Police claims of intellectual property infringement led to the number of .uk domains suspended doubling in 2016, according to Nominet.
Statistics released today show that the .uk registry suspended 8,049 domains in the 12 months to October 31, compared to 3,889 in the year-ago period.
It’s an almost tenfold increase on 2014, when just 948 domains were taken down.
Nominet suspends domains when law enforcement agencies tell it the domains are being used in crime. No court order is required and Nominet rarely refuses a request.
Registrants can have the suspension lifted if they can show to law enforcement that the allegedly criminal behavior has stopped.
The vast majority of the complaints in 2016 again came from the Police Intellectual Property Crime Unit, which asked for and got 7,617 names suspended.
Just 13 suspensions were reversed, Nominet said. Most of these were due to sites selling so-called “legal highs” being slow to respond to a change in the law.
The controversial ban on “rape” domains resulted in just one suspension among the 2,407 domains automatically flagged for containing rapey substrings.
Nominet published the following infographic with more stats:
A small Israeli registrar has had its registrar accreditation suspended by ICANN.
Black Ice domains, which has a few thousand .com and .net domains under management, failed to comply with an ICANN audit and was overdue on its fees by over $5,000, according to the ICANN notice (pdf).
It won’t be allowed to sell gTLD domains or accept inbound transfers from December 19 to March 18, and may be terminated if it fails to come back into compliance.
The registrar is the fourth to have its accreditation suspended by ICANN in 2014. The organization has terminated a further seven registrars, down on the 11 terminated in the whole of 2013.
Nominet has suspended and permanently blocked 11 “rape” domain names in .uk since introducing a controversial policy earlier this year.
The company today disclosed that nine pre-existing domains were suspended immediately following the introduction of the rules in May. Another two have been blocked since then.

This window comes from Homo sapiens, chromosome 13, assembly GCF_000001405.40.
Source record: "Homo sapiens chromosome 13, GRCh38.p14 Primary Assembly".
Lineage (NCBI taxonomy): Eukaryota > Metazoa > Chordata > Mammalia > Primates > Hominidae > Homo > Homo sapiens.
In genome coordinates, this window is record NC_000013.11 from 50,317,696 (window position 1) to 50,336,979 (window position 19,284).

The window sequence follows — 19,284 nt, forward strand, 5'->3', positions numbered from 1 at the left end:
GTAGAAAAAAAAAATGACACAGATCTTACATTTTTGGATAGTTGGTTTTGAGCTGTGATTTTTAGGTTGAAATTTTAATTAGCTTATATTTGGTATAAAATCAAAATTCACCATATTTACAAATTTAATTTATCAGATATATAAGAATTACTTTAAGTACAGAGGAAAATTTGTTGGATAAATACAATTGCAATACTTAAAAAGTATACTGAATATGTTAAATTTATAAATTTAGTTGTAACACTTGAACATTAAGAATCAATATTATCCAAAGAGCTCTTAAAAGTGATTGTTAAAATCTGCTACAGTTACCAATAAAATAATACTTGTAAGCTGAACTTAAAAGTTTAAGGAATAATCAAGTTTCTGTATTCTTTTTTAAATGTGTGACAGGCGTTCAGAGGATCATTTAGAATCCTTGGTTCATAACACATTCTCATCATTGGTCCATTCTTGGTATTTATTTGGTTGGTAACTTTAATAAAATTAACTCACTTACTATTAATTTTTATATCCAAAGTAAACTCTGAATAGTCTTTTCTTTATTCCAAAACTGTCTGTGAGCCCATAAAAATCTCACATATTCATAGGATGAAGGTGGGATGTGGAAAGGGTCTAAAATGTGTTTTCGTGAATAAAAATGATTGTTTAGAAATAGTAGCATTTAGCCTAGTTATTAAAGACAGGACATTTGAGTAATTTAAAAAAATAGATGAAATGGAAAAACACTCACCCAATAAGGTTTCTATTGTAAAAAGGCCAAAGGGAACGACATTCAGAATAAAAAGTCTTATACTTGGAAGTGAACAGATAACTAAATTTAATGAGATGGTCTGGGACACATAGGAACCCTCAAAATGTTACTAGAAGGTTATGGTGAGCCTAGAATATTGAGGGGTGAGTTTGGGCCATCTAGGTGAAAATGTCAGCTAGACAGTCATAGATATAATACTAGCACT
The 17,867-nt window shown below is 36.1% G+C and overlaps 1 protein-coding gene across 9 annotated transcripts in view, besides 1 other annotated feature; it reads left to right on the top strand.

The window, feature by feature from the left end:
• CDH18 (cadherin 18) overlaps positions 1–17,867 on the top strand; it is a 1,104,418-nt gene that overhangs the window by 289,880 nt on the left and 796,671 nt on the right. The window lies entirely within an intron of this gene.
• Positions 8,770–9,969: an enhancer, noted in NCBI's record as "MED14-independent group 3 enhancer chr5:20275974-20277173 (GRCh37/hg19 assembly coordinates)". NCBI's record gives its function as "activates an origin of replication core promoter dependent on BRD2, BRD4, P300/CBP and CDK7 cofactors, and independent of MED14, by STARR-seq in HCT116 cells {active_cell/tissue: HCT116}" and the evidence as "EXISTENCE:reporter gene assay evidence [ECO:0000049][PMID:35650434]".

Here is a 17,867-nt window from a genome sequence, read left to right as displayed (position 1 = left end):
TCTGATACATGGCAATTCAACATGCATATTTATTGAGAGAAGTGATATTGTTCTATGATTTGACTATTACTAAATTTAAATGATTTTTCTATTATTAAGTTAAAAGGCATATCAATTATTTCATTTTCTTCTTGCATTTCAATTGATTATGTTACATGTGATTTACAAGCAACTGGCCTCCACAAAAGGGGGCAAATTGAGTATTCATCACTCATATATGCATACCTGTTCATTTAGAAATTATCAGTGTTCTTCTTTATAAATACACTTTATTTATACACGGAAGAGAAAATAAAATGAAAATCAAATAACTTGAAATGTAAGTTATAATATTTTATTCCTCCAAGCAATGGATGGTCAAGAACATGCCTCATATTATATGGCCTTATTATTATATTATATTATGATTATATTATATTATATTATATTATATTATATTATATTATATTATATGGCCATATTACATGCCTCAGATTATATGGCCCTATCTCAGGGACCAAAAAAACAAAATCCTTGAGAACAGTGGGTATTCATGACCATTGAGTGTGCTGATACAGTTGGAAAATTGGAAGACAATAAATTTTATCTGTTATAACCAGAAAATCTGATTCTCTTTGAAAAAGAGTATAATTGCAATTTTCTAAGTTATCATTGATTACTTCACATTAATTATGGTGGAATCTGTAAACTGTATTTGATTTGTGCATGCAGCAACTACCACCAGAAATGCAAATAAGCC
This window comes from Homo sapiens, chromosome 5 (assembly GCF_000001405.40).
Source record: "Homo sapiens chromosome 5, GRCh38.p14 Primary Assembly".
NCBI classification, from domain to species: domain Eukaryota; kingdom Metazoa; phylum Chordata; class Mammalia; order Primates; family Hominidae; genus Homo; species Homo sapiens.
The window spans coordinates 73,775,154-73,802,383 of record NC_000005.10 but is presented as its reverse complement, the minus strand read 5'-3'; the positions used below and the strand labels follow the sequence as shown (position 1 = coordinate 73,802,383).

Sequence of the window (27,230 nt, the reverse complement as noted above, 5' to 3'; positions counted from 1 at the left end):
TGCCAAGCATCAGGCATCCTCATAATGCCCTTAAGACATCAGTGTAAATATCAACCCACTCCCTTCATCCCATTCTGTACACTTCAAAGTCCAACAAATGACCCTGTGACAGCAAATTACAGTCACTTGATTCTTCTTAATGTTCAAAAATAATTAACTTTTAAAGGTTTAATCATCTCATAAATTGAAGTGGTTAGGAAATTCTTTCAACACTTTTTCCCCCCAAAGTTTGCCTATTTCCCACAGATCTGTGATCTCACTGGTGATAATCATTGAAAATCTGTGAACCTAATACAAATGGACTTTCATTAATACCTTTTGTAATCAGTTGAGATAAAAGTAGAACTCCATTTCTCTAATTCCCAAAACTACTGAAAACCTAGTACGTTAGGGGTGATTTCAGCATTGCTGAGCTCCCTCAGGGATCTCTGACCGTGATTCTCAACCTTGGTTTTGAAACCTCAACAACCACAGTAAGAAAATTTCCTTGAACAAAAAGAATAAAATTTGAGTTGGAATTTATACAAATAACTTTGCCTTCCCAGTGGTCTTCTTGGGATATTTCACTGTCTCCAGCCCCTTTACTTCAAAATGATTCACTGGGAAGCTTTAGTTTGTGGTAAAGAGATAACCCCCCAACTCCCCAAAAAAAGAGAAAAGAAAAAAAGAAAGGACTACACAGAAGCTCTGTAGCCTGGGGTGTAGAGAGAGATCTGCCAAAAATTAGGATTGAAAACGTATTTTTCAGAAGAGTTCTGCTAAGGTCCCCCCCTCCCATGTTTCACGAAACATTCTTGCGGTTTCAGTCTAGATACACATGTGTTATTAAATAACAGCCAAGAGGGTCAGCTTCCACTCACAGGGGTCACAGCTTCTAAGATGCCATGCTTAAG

The policy calls for Nominet to ban any domain name that seems to “promote or incite serious sexual offences”.
Examples of such domains given by Lord MacDonald, who compiled the review that led to the policy, included rapeme.co.uk, rapemyteacher.co.uk and rapeporn.co.uk.
Nominet now automatically scans all new .uk registrations for keywords that may be a cause for concern. These are then manually reviewed to weed out the false positives, which could include for example domains that contain the word “grape” or “therapist”.
The false positive level is very high. According to a Nominet report (pdf) this week, 1,029 domains have been automatically flagged since May, only two of which were then suspended.
Nominet also disclosed this week that 948 domains have been suspended for “criminal activity” in the last six months.
Under Nominet rules, such domains are suspended merely upon notification by the law enforcement agencies that the domain in question is suspected of harboring criminal activity. Unlike elsewhere in the world, no court order is required.
“Criminal activity” means intellectual property infringement in the vast majority of cases.
Of those 948 suspended names, 839 were suspended after complaints from the Police Intellectual Property Crime Unit. Another 102 were yanked following notices from the Medicines and Healthcare Products Regulatory Agency. The remaining 7 complaints came from the National Fraud Intelligence Bureau.